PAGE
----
His sophomore year of high school he worked a paper route where he delivered more than 400 newspapers for the News and Courier and The Evening Post every morning before he went to school. He attests he was never late for school.
Brown graduated from Avery in 1951. Three years later Charleston County closed the school’s doors, coinciding with Brown vs. Board of Education’s decision, citing financial reasons.
He then enrolled at South Carolina State University where he majored in elementary education. A few years after graduation, Brown decided to return home to teach at an all-black school named Buist Public School. The only elementary school for African-American children in the city’s segregated system.
Soon thereafter he was transferred to James Simons Elementary. He admitted it was intimidating being one of the first African-American males to teach at a formerly all-white school that had just recently been integrated.
“I didn’t have any discrimination. If there was discrimination I couldn’t detect it,” Brown said.
He was steadfast about never changing his teaching style regardless of a student’s skin color. Brown did recall a few instances of outside pressure from parents but no racially-charged threats.
For 38 years, Walter Brown served as an educator in both Charleston County Schools and Columbia. He retired as the director of Federal Programs for the Charleston County School District. In retirement, he decided to dedicate more time to helping preserve the historicism of his town.
When he arrived to the Historical Commission, his main focus was assembling historical markers. Similar to the marker erected at on the grounds of Laing High School last month.
He said the trickiest part of the marker process is shortening the text to get it to fit on the plaque’s limited space. The inscription process can take up to several months.
Brown was responsible for approximately 10 markers such as one commemorating the 54th Massachusetts Regiment on Bennett Street. Another on the corner of Bennet and Venning Street where there used to be an orphanage for destitute children. Along with other historical African-American stomping grounds like Riverside Beach and White’s Paradise.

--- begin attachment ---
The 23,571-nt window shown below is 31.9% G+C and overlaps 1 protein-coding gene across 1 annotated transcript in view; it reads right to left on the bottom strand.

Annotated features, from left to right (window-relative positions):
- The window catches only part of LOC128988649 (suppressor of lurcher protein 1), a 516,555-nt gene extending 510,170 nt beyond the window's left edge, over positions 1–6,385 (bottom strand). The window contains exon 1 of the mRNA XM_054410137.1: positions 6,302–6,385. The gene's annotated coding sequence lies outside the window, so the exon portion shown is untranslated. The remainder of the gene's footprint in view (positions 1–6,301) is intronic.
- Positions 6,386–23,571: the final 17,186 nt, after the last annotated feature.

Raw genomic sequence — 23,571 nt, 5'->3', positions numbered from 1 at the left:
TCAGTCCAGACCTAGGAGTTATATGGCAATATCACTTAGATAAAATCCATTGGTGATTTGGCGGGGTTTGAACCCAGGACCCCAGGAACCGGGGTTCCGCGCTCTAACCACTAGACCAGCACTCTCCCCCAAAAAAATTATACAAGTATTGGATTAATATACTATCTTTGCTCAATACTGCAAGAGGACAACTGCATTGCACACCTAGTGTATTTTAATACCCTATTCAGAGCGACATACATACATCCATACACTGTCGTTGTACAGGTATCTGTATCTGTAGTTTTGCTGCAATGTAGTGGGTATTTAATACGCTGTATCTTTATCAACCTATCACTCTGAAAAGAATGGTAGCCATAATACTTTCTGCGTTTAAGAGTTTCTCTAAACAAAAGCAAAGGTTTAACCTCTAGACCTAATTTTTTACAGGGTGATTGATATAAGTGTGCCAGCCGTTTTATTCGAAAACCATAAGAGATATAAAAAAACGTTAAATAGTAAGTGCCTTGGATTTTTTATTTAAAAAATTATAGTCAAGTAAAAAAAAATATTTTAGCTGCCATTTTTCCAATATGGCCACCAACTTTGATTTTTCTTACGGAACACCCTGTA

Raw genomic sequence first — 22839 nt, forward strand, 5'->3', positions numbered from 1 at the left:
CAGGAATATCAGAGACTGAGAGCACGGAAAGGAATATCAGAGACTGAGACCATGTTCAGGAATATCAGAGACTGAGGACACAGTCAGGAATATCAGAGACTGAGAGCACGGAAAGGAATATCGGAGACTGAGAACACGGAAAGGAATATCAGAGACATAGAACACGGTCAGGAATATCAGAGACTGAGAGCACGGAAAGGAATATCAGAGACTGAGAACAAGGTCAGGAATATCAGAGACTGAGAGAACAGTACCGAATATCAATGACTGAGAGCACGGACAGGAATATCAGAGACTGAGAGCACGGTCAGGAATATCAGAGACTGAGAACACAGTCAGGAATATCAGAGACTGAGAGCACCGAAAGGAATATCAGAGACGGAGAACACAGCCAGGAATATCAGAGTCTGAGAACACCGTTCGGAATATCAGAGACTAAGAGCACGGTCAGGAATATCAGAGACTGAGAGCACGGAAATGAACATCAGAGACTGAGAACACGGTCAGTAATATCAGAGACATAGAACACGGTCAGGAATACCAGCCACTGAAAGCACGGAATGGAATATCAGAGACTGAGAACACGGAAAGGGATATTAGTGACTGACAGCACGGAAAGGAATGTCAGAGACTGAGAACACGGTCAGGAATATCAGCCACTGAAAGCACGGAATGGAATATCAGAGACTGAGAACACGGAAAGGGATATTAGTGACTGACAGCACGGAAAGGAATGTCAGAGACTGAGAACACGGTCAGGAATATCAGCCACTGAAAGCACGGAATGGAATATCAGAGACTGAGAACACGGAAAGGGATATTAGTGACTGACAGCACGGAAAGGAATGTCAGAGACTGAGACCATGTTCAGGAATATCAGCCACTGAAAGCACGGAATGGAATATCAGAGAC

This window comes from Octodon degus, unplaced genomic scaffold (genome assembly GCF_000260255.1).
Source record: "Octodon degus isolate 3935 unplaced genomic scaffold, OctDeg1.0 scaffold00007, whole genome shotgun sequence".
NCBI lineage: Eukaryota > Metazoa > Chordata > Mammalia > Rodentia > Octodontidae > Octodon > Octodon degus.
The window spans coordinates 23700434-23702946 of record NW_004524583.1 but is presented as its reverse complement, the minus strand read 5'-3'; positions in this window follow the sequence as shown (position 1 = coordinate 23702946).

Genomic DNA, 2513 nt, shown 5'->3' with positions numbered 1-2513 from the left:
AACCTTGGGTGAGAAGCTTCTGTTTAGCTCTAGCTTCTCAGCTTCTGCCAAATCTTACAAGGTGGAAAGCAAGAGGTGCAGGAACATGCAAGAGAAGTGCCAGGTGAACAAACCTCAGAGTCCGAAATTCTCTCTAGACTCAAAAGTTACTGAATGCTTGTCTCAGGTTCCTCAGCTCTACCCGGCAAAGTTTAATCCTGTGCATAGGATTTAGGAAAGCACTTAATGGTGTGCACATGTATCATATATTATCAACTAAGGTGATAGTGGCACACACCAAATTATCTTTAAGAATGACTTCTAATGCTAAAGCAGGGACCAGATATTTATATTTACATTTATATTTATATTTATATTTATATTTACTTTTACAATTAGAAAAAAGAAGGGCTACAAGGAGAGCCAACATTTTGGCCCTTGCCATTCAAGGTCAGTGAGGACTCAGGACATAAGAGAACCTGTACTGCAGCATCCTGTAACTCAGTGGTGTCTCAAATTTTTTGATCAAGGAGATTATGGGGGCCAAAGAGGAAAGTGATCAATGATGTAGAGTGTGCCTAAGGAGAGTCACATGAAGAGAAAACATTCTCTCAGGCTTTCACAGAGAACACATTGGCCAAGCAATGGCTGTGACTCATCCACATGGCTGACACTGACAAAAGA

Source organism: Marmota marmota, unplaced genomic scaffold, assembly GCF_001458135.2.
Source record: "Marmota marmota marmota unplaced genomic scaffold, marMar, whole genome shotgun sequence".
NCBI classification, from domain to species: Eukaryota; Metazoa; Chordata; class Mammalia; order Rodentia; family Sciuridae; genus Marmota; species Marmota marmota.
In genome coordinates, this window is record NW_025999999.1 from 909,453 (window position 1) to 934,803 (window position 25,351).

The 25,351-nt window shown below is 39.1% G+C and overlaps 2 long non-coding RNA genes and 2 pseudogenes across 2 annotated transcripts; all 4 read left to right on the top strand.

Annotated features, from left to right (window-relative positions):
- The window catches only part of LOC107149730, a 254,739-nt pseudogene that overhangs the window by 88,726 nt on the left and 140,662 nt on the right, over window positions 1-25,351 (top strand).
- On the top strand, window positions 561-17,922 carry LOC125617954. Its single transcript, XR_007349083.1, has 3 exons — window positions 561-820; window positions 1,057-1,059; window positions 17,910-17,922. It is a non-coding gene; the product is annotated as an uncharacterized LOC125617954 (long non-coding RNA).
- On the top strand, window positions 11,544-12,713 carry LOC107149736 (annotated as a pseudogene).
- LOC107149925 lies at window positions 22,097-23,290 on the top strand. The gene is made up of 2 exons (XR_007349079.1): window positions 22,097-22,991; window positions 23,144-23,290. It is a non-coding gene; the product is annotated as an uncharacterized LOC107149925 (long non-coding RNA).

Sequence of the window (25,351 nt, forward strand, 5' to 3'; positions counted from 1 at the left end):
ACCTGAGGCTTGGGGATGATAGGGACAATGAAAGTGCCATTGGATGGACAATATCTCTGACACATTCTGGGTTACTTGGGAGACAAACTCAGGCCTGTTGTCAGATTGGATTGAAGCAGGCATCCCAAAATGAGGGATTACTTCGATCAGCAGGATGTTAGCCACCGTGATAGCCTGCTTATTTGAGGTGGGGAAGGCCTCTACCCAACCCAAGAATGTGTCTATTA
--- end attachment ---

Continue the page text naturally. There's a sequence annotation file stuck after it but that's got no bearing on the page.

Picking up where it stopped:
Riverside Beach opened in 1930 as the first black beach in the area, according to the Historical Commission. Developed by the Cooper River Bridge Company, the site featured a dance pavilion, boardwalk, bath house, playground and ball fields. African-American musicians such as Louis Armstrong, Duke Ellington and B.B. King performed at Riverside Beach. Charleston County sold the beach to developers in 1975, according to the Historical Commission.
White’s Paradise, located on Riverside Beach Road (now 5th Avenue), was the first black motel and nightclub East of the Cooper, according to the Historical Commission. Singer James Brown once performed there. The motel and club, operated from 1943 to 1975. Both buildings were demolished in 1993. View a complete list of the Town’s Historical Markers online at tompsc.com/238/Historical-Markers.
Each day when Brown leaves his Mount Pleasant residence to run an errand, he still envisions landmarks of old and how things used to be. He is also refreshingly reminded how much the community still acknowledges its roots despite its growth in density.